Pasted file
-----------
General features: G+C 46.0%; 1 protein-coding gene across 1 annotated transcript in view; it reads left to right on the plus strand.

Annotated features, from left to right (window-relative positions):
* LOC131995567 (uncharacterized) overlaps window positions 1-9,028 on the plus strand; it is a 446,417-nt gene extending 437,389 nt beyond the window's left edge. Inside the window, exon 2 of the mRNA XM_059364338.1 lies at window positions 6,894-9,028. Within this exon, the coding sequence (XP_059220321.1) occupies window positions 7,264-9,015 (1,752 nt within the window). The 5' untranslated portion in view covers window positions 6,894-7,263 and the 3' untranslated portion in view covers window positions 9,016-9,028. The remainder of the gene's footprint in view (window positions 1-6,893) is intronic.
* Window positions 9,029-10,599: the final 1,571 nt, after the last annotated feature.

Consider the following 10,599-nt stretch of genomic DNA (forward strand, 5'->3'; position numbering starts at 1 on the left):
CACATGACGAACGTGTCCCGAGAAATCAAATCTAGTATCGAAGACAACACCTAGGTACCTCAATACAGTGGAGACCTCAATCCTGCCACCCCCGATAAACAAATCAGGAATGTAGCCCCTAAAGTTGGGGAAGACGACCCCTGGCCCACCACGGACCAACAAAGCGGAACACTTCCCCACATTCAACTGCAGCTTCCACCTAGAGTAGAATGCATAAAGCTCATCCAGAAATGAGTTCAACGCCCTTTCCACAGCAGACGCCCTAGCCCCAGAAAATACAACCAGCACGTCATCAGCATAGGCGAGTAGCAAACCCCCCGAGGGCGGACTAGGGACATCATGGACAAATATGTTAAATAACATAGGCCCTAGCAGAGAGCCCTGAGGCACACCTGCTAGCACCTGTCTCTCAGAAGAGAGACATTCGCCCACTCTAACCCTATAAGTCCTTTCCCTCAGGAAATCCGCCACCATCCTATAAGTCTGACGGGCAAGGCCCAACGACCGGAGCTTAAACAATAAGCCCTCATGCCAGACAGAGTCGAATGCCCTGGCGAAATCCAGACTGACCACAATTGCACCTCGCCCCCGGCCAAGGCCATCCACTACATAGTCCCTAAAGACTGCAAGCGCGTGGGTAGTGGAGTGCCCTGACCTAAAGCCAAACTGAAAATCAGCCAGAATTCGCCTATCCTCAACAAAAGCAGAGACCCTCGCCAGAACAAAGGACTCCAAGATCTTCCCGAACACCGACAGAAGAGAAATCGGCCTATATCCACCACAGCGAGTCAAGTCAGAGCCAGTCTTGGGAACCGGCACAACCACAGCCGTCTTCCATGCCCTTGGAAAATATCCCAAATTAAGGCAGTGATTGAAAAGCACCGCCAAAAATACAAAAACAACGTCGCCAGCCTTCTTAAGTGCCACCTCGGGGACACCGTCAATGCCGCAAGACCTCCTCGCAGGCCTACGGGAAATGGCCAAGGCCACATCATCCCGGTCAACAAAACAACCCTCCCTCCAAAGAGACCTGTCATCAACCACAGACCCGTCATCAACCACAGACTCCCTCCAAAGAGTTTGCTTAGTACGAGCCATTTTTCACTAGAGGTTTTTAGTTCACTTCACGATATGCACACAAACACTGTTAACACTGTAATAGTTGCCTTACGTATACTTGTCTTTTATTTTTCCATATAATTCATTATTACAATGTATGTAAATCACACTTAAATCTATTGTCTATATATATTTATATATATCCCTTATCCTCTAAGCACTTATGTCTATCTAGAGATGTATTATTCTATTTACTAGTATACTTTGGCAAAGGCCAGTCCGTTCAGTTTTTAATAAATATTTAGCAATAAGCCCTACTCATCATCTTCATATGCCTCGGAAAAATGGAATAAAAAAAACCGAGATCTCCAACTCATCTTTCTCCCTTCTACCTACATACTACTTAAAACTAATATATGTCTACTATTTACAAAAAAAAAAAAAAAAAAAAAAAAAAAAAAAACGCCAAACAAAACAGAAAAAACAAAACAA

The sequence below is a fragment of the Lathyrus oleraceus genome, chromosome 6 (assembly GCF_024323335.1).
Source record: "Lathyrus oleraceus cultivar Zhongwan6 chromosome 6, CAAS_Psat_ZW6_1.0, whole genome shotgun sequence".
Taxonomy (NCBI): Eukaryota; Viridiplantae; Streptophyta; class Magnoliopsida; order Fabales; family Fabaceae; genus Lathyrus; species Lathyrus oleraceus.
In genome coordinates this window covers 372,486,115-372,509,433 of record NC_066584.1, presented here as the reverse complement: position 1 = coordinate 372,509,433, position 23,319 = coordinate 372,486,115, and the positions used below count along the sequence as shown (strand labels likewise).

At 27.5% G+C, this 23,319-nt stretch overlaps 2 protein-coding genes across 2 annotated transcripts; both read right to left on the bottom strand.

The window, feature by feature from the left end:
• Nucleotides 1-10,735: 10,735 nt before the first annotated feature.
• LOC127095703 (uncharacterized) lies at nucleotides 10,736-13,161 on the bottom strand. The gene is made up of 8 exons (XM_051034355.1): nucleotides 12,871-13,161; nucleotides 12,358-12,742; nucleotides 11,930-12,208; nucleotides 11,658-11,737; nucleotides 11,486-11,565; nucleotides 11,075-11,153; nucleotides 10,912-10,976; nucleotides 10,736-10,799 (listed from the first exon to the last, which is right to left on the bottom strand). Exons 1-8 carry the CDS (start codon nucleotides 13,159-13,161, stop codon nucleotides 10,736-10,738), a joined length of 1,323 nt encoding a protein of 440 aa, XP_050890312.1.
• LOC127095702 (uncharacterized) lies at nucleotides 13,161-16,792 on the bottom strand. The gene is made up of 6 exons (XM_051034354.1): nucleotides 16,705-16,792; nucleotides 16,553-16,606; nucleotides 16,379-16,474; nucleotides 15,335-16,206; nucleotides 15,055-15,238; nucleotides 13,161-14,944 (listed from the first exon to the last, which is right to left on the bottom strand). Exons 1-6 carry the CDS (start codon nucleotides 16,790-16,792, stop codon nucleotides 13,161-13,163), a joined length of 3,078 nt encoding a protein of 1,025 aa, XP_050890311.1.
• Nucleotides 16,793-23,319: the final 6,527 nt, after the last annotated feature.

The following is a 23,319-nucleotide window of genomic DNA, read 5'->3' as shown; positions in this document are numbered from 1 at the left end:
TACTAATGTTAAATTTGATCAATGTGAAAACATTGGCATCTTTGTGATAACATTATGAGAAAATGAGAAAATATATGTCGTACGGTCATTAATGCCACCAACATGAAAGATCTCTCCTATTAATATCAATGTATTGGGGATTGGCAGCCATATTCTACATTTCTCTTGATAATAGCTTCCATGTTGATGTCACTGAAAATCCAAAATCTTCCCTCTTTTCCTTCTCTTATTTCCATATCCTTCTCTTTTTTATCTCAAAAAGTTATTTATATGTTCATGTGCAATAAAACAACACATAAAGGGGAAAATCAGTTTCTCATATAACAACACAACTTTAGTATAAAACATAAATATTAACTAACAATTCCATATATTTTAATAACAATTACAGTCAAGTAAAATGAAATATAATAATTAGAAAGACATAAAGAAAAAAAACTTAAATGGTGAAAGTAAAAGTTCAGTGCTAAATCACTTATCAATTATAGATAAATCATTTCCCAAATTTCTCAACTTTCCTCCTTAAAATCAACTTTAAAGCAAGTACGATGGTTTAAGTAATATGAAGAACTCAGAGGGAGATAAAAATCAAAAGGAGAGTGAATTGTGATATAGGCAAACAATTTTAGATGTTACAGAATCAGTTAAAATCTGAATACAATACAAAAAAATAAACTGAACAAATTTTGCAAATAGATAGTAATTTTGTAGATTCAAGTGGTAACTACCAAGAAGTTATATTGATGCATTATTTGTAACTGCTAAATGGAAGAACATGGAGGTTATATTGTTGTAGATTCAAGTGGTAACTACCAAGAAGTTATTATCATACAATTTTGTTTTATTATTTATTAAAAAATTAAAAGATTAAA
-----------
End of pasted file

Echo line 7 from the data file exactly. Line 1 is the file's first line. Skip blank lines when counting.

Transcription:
The sequence below is a fragment of the Lathyrus oleraceus genome, chromosome 6 (assembly GCF_024323335.1).